6. #5
    Registered User
    Join Date
    Jun 2013
    Location
    Kernersville, NC
    Posts
    2,591
    Blog Entries
    3

    Default Re: Metronome & flow

    Speeding up while playing solo is an issue for me and a metronome is an easy cure. It can take some discipline to stay synced, but finding a groove is easy enough. Like having a perfect drummer. I sometimes set metronome to twice the target speed (or half). Having an off count helps me with feel. ymmv

  7. #6
    Registered User Scotter's Avatar
    Join Date
    Jul 2013
    Location
    San Diego, CA
    Posts
    140

    Default Re: Metronome & flow

    This thread reminds me that I don't use a metronome as much as I should. But I have been using iReal Pro a lot for practice lately and especially if I'm working up a solo derangement of a tune that I really want to work in a solo or two.
    Play that which you feel is groovy, get down with your bad self, and shake your money maker if it makes sense for you to do so.

  8. #7

    Default Re: Metronome & flow

    I have been in bands where everyone doing their metronome woodshedding paid off.

    I have *never* witnessed a situation wherein someone suddenly had great timing emerge out of nowhere.

    Interestingly, those who learned to really work with their metronome had no problem later following tempo-mapped sequences, where a MIDI tempo varies, or even a variable click track with prerecorded sections inserted into live work.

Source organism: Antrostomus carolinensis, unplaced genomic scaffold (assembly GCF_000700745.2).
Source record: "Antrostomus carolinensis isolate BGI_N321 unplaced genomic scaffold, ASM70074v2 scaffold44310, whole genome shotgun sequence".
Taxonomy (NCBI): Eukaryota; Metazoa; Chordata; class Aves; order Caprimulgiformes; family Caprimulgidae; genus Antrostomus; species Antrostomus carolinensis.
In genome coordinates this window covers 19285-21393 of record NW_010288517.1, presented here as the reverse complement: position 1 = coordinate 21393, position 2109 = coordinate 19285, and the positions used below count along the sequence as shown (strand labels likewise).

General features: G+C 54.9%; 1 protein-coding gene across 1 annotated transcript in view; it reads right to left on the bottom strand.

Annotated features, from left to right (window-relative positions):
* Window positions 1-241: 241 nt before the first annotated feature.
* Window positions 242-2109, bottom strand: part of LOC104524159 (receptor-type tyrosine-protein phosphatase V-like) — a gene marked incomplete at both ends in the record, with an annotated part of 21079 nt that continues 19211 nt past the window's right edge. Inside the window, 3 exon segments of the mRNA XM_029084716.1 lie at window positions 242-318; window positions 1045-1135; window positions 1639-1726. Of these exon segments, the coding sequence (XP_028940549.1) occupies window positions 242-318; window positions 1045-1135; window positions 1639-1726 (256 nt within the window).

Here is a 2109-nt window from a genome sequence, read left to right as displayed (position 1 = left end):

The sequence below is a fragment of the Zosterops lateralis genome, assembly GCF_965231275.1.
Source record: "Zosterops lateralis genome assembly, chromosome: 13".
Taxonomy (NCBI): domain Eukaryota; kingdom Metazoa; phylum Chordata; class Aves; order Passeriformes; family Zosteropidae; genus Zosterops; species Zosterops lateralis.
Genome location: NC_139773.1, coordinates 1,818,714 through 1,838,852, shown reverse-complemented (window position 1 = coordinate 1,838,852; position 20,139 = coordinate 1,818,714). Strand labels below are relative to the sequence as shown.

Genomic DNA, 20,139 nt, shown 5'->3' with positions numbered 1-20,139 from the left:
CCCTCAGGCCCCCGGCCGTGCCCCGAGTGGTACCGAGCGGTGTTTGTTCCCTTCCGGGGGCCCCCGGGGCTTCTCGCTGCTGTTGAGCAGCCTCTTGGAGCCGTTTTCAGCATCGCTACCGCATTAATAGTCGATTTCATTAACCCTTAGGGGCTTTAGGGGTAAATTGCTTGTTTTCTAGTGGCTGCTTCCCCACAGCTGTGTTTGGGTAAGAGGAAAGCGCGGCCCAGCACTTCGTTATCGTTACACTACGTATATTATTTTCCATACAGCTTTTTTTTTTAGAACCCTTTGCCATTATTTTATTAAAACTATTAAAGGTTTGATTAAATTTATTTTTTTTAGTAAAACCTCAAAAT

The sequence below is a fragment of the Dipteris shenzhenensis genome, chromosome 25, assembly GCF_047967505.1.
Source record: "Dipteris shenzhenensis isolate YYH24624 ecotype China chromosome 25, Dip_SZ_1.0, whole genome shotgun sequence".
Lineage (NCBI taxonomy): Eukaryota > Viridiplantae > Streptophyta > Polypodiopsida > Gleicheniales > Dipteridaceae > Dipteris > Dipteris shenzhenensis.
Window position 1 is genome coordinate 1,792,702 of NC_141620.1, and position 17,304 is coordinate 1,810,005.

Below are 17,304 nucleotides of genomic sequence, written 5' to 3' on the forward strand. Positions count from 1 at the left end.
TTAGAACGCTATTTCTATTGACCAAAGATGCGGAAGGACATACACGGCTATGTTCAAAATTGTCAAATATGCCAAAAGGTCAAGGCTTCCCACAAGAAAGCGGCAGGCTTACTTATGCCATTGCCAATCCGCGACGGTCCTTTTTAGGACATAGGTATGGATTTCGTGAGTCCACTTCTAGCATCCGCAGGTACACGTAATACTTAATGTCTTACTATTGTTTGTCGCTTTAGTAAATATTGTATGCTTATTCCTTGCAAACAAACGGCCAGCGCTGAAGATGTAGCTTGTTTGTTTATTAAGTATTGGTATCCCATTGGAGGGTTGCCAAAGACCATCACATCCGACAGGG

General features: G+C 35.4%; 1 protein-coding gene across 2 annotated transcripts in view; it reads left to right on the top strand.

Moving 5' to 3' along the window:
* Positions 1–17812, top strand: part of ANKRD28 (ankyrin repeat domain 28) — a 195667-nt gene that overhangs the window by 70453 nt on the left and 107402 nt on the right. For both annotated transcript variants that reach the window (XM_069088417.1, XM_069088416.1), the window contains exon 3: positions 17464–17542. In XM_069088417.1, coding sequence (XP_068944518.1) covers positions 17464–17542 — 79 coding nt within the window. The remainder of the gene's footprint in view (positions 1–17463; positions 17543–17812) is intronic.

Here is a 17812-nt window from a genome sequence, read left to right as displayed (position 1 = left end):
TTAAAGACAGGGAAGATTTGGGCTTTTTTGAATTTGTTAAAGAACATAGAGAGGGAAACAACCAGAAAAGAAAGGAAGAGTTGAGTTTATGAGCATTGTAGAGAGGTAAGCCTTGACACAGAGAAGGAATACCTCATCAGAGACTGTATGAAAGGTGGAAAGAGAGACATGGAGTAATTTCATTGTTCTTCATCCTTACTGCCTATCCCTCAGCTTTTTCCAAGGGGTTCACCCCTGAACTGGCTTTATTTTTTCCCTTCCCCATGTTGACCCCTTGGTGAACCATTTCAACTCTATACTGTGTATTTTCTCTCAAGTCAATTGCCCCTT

Even working to visual cues (full band stops and starts on a dime) were helped by timing/metronome work.

    The most interesting thing I've discovered is an ironclad inverse relationship between someone's claims of impeccable timing... and their actual timing. When someone absolutely puts limits on what one will do to develop musicianship, it shows.

    ----

    Incidentally, my favorite use of a metronome is to count the clicks as a backbeat on counts 2 and 4, or on 2 and 5 on a 6-beat jazz waltz rhythm. That offset click makes the swing pop.

  9. #8
    Gummy Bears and Scotch BrianWilliam's Avatar
    Join Date
    Sep 2009
    Location
    Summit County Colorado
    Posts
    1,168

    Default Re: Metronome & flow

    Quote Originally Posted by Scotter View Post
    ...especially if I'm working up a solo derangement...

  10. #9
    Registered User
    Join Date
    Feb 2018
    Location
    Guildford + Falmouth England
    Posts
    406

    Default Re: Metronome & flow

    Quote Originally Posted by Explorer View Post
    The most interesting thing I've discovered is an ironclad inverse relationship between someone's claims of impeccable timing... and their actual timing. When someone absolutely puts limits on what one will do to develop musicianship, it shows.
    That's cos metronomes are never in time

  11. #10
    Registered User
    Join Date
    Feb 2009
    Location
    charlottesville, VA
    Posts
    1,113

    Default Re: Metronome & flow

    I really dig metronome work. One of my projects these days is applying it to very syncopated melodies (latin, jazz, funky fiddle tunes), stuff where I find I can easily push a little too far ahead or lag a little too much when playing solo. This doesn't tend to be a problem when I play with my regular crowd, as we're pretty simpatico rhythm-wise, but it does highlight the parts where I'm not as smooth as I'd like to be. Recently heard an interesting variant, which is to record oneself and then check it against the metronome. The idea intrigues me, but also freaks me out a bit, since I really dislike the whole recording process.